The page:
In classical statistics, a pvalue of 0.05 is usually accepted as the boundary between rejecting (if the pvalue is smaller than 0.05) or not rejecting (if pvalue larger than 0.05) the null hypothesis.
 Pearson’s \(\chi^2\) rejects the null hypothesis with a pvalue of 0.02
 Yates’s \(\chi^2\) does not reject the null hypothesis with a pvalue of 0.07
On this topic, I recommend that your read this note from David MacKay “Bayes or Chisquare? Or does it not matter?””. In this note, Mackay uses the example of inferring the language of a text by sampling random characters from the text.
Let’s now take the Bayesian approach to hypothesis testing for the vaccine question.
The Bayesian approach
As we have done before in this course, let us see what the data tells us about the possible values of the unknown parameters \(f_v\) and \(f_c\).
The posterior probability of the parameters given the data is \begin{equation} P(f_v, f_c\mid D) = \frac{P(D\mid f_v, f_c) P(f_v, f_c)}{P(D)}, \end{equation}
where the probability of the data given the parameters \(f_v\) and \(f_c\) is \begin{equation} P(D\mid f_v, f_c) = {N_v \choose N^+_v} f_v^{N^+_v} (1f_v)^{N_vN^+_v} {N_c \choose N^+_c} f_c^{N^+_c} (1f_c)^{N_cN^+_c}. \end{equation}
If we assume uniform priors \(P(f_v, f_c) = 1\), then we can factorize the posteriors and obtain \begin{equation} P(f_v, f_c\mid D) = P(f_v\mid N_v, N^+_v)P(f_c\mid N_c, N^+_c), \end{equation} and
\[\begin{aligned} P(f_v\mid N_v, N^+_v) &= \frac{f_v^{N^+_v} (1f_v)^{N_vN^+_v}}{\int_0^1 f ^{N^+_v} (1f)^{N_vN^+_v} df}, \\ P(f_c\mid N_c, N^+_c) &= \frac{f_c^{N^+_c} (1f_c)^{N_cN^+_c}}{\int_0^1 f ^{N^+_c} (1f)^{N_cN^+_c} df}. \end{aligned}\]Using the beta integral again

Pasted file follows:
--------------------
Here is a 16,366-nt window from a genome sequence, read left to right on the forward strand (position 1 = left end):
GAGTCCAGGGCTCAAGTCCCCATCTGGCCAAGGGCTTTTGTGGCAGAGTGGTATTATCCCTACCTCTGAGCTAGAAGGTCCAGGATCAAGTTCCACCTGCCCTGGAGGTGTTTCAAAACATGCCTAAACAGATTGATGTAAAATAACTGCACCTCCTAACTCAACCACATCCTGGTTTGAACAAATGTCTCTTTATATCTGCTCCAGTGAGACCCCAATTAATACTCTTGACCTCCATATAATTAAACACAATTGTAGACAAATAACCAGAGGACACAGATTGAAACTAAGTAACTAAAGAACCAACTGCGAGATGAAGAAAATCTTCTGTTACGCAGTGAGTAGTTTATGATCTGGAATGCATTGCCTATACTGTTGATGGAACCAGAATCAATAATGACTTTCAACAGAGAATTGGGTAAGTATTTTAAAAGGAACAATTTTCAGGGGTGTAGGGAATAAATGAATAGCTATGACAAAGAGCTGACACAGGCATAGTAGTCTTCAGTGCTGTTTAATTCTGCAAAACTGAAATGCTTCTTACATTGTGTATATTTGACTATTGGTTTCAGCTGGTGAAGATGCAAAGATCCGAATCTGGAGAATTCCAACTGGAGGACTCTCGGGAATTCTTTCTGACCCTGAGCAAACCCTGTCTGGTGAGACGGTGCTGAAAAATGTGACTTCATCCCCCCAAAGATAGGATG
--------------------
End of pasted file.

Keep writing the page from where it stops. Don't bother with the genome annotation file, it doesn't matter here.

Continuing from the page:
\[\begin{aligned} P(f_v\mid N_v, N^+_v) &= \frac{(N_v+1)!}{(N^+_v)! (N_vN^+_v)!}\, f_v^{N^+_v} (1f_v)^{N_vN^+_v}, \\ P(f_c\mid N_c, N^+_c) &= \frac{(N_c+1)!}{(N^+_c)! (N_cN^+_c)!}\, f_c^{N^+_c} (1f_c)^{N_cN^+_c}. \end{aligned}\]Figure 1. Posterior probabilities of the effectiveness for the vaccine and the control treatments. The parameter's standard deviation are calculated using a second order Taylor expansion around the optimal value.
For our particular example
\[\begin{aligned} P(f_v\mid N_v=30, N^+_v=1) &= \frac{31!}{1! 29!}\, f_v (1f_v)^{29}, \\ P(f_c\mid N_c=10, N^+_c=3) &= \frac{11!}{3! 7!}\, f_c^3 (1f_c)^{7}.\\ \end{aligned}\]The two posterior distributions are shown in Figure 1.
Exercise: reproduce on your own the optimal values and standard deviations given in Figure 1 for the parameters of the two treatments. (The standard deviations have been calculated according to the Gaussian approximation.)
The question: how probable is that \(f_v < f_c\)? has now a very clean answer
\[\begin{aligned} P(f_v<f_c\mid D) &= \int_0^1 df_c\ \int_0^{f_c} df_v\ \left[P\left(f_c\mid N_c=10, N^+_c=3\right)\times P\left(f_v\mid N_v=30, N^+_v=1\right) \right]\\ &= \int_0^1 df_c \int_0^{f_c} df_v\ \left[\frac{11!}{3! 7!} f_c^3 (1f_c)^{7}\times \frac{31!}{1! 29!} f_v (1f_v)^{29}\right] \end{aligned}\]This integral does not have an easy analytical expression, but it is easy to do it numerically \begin{equation} P(f_v<f_c\mid D) = 0.987. \end{equation}
This means that there is a 98.7% chance, given the data and our prior assumptions, that the vaccine treatment is more effective than the control.
Figure 2. Vaccine effectiveness.
The question: what is the probability that \(f_v = \alpha f_c\) can be estimated using
\[\begin{aligned} P(f_v=\alpha f_c\mid D) &= \int_0^1 df_c\ \left[P\left(f_c\mid N_c=10, n_c=3\right)\times P\left(f_v=\alpha f_c\mid N_v=30, n_v=1\right) \right]\\ &= \int_0^1 df_c \left[\frac{11!}{3! 7!} f_c^{3} (1f_c)^{7}\times \frac{31!}{1! 29!} (\alpha\ f_c) (1\alpha\ f_c)^{29}\right] \end{aligned}\]And the vaccine effectiveness \(1\frac{f_v}{f_c}\) is given in Figure 2.
Figure 3. MODERNA mRNA vaccine effectiveness.
You can compare this result with the effectiveness obtained in Nov 2020 for the covid19 MODERNA mRNA vaccine where 15,000 people were tested in each groups (\(N_v=N_c = 15000\)) and a total of \(95\) contracted covid19, five of them in the vaccinated group (\(n_v=5, n_c = 90\)). The effectiveness results for that trial are given in Figure 3.
Model comparison
If we actually want to quantitatively compare the two hypotheses: \(H_1\) that \(f_v<f_c\) and \(H_0\) that \(f_v=f_c\), then we can use \begin{equation} \frac{P(H_1\mid D)}{P(H_0\mid D)} = \frac{P(D\mid H_1) P(H_1)}{P(D\mid H_0) P(H_0)}. \end{equation}